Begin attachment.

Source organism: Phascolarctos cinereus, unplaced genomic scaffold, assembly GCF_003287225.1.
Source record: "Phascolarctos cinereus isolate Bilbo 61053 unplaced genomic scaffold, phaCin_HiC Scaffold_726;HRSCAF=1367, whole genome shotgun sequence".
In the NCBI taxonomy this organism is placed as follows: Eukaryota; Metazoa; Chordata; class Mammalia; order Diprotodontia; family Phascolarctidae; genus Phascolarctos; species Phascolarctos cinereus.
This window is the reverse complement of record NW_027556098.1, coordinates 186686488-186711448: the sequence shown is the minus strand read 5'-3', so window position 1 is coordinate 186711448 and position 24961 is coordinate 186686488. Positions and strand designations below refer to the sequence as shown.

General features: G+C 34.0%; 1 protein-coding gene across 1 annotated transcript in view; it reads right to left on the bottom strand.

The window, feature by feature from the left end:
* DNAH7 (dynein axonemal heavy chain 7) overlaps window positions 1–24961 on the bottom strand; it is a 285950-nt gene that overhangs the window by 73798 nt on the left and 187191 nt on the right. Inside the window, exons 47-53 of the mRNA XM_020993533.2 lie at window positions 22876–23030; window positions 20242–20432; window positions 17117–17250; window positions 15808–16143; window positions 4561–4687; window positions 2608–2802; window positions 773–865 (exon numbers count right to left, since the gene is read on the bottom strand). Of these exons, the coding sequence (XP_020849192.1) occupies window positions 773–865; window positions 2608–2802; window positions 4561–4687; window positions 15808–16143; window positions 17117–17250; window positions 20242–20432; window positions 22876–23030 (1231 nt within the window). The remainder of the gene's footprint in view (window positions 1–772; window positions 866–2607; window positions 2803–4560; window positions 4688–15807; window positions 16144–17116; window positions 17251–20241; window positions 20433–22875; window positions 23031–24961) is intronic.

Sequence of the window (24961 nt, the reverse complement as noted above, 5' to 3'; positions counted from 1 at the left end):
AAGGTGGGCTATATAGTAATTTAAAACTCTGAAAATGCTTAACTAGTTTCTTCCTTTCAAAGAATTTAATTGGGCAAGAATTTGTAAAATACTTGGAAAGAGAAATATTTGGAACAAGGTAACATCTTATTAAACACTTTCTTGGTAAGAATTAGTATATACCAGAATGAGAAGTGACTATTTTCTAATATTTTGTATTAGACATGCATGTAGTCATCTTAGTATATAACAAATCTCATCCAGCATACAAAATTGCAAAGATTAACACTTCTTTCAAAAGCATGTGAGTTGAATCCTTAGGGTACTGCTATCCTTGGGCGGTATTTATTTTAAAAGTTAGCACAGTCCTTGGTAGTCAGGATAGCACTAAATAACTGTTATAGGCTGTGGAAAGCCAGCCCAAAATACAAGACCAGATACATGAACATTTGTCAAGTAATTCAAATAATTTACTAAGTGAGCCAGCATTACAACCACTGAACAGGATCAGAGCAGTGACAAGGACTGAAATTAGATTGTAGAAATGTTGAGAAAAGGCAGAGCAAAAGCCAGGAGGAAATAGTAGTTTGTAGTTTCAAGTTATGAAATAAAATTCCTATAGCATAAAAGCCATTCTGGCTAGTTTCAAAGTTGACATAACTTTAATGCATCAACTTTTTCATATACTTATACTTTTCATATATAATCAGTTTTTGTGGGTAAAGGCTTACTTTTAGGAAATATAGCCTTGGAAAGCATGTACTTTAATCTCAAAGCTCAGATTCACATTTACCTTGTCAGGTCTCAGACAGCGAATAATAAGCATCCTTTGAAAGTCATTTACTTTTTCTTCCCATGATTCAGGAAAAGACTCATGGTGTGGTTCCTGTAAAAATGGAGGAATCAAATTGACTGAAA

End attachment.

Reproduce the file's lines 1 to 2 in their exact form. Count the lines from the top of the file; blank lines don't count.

Source organism: Phascolarctos cinereus, unplaced genomic scaffold, assembly GCF_003287225.1.
Source record: "Phascolarctos cinereus isolate Bilbo 61053 unplaced genomic scaffold, phaCin_HiC Scaffold_726;HRSCAF=1367, whole genome shotgun sequence".